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Swiss Pharmaceutical Firm Novartis Launches Programme To Help Patients Of Chronic And Non-Infectious Diseases In Kenya

by Therese Agcopra / Nov 04, 2015 07:01 AM EST
Novartis will provide medicine and health care to poor patients of chronic diseases in Kenya. (Photo by Oli Scarff/Getty Images)

In the impoverished slums outside Kenya's capital city Nairobi, non-infectious diseases such as diabetes and asthma are on the rise. These health concerns, which used to be more prevalent developed countries, have made its way to poorer economies and the effects are alarming.

In a report by the Economist on Wednesday, although the mortality rate for malaria has plummeted since 2000 across Africa, the World Health Organization recorded that chronic diseases now account for 27% of premature deaths in Kenya.

The growing incidence chronic diseases in poor nations is caused by rampant urbanization.

Health care is a main concern for urban slum dwellers in Kenya since treatments for chronic diseases are difficult to come by.  

Fortunately, Swiss pharmaceutical firm Novartis has launched a program that provides medicine and treatment to low-income patients in Kenya who are suffering from breast cancer, diabetes, and respiratory and heart diseases.

In Embu, a  small farming town in Nairobi, Novartis is promoting a social venture called the Familia Nawiri (Healthy Family) initiative.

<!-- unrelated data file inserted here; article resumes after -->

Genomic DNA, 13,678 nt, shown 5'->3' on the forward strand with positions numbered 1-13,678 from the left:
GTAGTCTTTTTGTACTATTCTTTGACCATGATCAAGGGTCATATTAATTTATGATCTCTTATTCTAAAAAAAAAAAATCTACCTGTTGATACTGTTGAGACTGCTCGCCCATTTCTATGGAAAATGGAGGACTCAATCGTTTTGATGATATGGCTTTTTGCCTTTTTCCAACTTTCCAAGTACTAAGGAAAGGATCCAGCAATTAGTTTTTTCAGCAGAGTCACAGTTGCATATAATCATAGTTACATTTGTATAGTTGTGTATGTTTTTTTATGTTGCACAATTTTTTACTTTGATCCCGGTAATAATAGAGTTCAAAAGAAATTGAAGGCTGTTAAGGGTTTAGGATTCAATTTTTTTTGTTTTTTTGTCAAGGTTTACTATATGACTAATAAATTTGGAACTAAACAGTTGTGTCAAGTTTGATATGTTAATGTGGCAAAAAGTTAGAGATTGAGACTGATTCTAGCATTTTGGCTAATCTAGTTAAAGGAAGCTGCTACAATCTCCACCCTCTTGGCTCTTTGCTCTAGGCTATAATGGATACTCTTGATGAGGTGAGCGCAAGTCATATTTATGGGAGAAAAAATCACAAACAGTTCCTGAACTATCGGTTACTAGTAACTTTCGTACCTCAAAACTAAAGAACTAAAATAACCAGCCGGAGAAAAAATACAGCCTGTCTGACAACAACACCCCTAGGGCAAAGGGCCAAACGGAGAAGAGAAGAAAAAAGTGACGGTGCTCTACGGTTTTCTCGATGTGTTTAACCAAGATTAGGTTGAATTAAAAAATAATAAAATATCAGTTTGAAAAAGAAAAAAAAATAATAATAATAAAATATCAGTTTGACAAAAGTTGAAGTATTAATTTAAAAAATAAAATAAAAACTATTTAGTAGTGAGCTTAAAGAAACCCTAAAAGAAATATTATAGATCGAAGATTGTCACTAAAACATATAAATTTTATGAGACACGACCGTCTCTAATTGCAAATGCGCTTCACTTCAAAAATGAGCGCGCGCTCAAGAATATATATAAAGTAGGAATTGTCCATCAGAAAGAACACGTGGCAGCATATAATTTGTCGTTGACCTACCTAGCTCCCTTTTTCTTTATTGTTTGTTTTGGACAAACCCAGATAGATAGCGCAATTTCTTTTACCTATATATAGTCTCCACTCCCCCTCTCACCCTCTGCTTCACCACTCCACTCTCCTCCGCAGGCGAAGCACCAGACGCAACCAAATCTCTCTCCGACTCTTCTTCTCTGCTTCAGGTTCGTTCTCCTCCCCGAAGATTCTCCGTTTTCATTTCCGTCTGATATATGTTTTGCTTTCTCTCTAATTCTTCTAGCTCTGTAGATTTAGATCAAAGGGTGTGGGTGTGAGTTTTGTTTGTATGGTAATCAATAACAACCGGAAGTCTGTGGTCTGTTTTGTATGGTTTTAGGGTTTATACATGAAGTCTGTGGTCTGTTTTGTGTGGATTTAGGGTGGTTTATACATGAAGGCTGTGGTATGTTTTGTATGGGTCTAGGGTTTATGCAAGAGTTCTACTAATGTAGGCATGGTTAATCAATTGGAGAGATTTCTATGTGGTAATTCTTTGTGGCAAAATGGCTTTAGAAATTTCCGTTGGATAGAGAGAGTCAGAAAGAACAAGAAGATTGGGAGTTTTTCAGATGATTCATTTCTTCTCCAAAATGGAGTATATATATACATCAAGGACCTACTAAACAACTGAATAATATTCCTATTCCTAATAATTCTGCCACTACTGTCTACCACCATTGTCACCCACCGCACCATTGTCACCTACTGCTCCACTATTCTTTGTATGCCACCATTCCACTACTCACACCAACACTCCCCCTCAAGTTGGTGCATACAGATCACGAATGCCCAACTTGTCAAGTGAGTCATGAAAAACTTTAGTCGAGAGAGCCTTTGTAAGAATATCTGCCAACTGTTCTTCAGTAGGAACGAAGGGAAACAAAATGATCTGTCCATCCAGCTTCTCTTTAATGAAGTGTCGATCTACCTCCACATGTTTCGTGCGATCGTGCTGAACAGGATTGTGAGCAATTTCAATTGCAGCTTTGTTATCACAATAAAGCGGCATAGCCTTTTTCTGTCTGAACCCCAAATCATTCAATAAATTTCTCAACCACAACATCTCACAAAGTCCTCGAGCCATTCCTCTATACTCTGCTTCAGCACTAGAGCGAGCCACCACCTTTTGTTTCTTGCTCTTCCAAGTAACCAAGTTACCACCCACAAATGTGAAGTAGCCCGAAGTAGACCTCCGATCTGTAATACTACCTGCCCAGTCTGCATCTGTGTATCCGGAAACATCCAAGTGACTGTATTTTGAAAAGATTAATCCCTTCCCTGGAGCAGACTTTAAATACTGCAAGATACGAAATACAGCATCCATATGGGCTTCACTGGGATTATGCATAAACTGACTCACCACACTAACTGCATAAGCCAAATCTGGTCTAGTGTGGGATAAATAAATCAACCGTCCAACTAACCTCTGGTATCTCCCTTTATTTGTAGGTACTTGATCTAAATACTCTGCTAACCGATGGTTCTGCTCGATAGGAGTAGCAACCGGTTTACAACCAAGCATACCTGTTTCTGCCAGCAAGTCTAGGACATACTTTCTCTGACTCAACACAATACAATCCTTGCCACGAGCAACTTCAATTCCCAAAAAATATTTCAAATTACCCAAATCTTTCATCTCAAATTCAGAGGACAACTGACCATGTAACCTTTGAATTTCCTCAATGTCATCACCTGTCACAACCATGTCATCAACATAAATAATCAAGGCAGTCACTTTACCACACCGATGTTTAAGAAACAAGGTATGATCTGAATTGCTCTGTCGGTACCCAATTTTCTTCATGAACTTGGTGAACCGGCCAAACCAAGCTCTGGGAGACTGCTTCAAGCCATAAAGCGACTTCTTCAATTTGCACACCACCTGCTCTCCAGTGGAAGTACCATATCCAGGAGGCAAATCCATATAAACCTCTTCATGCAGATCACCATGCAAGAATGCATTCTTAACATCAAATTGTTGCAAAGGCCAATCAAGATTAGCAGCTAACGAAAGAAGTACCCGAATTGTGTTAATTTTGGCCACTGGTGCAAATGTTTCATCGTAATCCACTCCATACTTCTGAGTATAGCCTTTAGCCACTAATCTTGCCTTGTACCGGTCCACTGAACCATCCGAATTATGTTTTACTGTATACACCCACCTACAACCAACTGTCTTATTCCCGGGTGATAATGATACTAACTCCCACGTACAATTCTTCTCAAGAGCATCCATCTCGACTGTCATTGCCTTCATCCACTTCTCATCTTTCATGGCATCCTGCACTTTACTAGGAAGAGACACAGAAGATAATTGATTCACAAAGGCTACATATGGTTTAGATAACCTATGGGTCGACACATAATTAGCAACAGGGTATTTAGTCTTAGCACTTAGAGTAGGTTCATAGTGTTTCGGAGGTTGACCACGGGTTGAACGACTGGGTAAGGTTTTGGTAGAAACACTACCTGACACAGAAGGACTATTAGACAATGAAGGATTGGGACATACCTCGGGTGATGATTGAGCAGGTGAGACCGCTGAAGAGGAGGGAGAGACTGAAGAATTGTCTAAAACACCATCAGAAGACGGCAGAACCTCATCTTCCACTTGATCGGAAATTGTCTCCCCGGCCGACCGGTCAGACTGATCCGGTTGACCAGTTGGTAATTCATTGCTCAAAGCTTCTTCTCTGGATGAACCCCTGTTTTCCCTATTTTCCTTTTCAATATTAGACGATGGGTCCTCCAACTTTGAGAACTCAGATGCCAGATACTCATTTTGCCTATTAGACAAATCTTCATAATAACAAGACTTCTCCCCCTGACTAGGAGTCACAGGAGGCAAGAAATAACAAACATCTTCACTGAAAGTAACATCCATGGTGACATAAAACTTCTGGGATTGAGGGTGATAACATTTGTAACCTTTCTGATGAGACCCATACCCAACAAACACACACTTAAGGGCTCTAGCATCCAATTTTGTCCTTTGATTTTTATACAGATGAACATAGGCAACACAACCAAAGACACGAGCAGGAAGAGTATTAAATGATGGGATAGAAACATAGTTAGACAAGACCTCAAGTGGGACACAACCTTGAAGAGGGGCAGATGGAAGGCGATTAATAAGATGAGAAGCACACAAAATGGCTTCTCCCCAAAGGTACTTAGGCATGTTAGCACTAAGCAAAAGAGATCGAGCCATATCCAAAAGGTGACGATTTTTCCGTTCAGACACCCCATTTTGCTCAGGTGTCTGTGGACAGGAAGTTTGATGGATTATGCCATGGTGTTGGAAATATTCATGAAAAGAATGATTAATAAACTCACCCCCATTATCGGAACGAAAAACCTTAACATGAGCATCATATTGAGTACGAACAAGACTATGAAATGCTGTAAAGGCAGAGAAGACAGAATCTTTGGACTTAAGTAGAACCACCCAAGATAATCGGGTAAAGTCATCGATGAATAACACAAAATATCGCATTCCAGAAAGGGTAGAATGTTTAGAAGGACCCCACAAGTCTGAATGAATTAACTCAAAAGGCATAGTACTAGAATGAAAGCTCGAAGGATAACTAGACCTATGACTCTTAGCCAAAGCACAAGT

According to The Guardian, Familia Nawiri uses a market-based approach in providing poor communities with better access to health care. Part of the program is training health educators to teach communities about disease prevention which covers discussions on hygiene and nutrition.

The initiative also expands access to medicines by informing local physicians and pharmacists about different treatment options.

Since its inception in 2007, Novartis has trained over 500 health educators and has improved access to health care services across 10 countries.

Through the Familia Nawiri initiative, Novartis has identified several challenges that pose a threat to the project's success.

For instance, cultural factors play a key role in the health care preferences of people in Kenya communities. Many of them often do not have sufficient knowledge about diseases affecting them, and thus tend to postpone treatment. Moreover, they do not believe in modern medicine and often resort to local traditional healers.

To surpass these challenges, Novartis employs education as a tool to raise awareness about diseases and maintaining good health. They also organize community outreach programs and health camps to better serve rural communities.

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